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1 March 1974 Laser-Raman Spectroscopy Of Biological Molecules
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In the years immediately following its discovery in 1928, the Raman effect gained wide use among chemists and physicists in the solution of structural problems that could not be handled then by other available techniques. The simplicity of photographic spectroscopy compared with the more difficult procedures of infrared spectroscopy in that period contributed to this state of affairs. Consequently, when automatically recording infrared instruments became available in the late 1940's, the situation was reversed and the Raman effect was relatively little used. Today, however, technical advances in Raman instrumentation, particularly the advent of the laser, have elevated Raman spectroscopy once more to a par with infrared methods.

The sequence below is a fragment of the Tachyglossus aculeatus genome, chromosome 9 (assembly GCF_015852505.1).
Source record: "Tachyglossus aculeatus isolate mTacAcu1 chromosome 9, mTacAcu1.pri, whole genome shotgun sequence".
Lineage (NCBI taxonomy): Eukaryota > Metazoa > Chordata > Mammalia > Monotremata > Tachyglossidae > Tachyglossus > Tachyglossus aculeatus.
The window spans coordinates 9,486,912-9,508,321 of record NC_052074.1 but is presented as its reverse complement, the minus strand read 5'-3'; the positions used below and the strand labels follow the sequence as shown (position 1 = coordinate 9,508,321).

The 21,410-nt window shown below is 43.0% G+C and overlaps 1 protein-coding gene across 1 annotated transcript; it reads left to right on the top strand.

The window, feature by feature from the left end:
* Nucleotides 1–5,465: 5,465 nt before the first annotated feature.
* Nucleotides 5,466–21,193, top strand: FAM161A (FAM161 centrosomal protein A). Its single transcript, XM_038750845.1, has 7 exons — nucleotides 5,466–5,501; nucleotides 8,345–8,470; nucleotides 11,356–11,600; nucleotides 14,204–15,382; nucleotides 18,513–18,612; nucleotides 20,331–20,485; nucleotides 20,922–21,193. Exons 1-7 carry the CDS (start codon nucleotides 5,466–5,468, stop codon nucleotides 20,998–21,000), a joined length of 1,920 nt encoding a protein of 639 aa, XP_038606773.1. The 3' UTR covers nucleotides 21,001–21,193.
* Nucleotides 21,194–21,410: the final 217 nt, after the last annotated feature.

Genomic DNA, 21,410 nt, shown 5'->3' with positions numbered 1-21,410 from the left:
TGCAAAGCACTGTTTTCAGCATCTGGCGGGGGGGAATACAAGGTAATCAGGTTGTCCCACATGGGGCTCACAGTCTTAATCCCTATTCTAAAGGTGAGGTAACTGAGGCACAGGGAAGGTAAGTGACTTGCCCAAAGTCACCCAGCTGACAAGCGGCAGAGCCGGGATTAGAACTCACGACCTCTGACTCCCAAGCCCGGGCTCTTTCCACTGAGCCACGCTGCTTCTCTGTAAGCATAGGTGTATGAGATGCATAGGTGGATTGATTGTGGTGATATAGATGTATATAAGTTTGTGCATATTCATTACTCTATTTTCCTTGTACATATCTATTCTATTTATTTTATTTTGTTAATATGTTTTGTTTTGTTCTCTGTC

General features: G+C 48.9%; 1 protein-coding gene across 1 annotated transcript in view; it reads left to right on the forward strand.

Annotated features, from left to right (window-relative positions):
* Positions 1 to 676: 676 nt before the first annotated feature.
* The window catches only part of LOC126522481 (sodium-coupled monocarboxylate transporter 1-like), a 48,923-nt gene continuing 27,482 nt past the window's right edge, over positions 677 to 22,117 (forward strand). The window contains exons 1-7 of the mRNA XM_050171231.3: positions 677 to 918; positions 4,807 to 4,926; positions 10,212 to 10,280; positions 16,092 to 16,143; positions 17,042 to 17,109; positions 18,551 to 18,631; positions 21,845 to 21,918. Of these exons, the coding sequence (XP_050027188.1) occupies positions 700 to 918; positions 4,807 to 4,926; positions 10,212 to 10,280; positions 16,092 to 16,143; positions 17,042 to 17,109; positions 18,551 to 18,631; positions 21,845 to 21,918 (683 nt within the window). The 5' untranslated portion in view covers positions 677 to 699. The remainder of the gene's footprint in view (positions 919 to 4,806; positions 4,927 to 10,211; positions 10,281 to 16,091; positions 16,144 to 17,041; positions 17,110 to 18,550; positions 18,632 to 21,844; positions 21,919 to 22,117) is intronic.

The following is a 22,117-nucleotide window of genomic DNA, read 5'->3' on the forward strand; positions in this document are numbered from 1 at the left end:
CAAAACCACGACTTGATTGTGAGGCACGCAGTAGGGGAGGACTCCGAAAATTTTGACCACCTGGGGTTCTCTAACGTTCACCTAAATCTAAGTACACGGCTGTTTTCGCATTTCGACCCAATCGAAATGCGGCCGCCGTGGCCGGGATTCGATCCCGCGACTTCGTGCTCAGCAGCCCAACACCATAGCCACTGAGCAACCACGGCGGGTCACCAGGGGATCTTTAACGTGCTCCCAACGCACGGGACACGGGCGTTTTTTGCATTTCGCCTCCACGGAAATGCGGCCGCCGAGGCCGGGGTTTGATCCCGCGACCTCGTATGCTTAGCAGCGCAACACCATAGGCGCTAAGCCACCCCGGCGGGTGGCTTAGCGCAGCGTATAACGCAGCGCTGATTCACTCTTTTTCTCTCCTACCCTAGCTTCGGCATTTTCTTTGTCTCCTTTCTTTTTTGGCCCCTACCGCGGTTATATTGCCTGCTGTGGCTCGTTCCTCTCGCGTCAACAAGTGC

© (1974) COPYRIGHT Society of Photo-Optical Instrumentation Engineers (SPIE). Downloading of the abstract is permitted for personal use only.
G. J . Thomas Jr. "Laser-Raman Spectroscopy Of Biological Molecules", Proc. SPIE 0049, Impact of Lasers in Spectroscopy, (1 March 1974);

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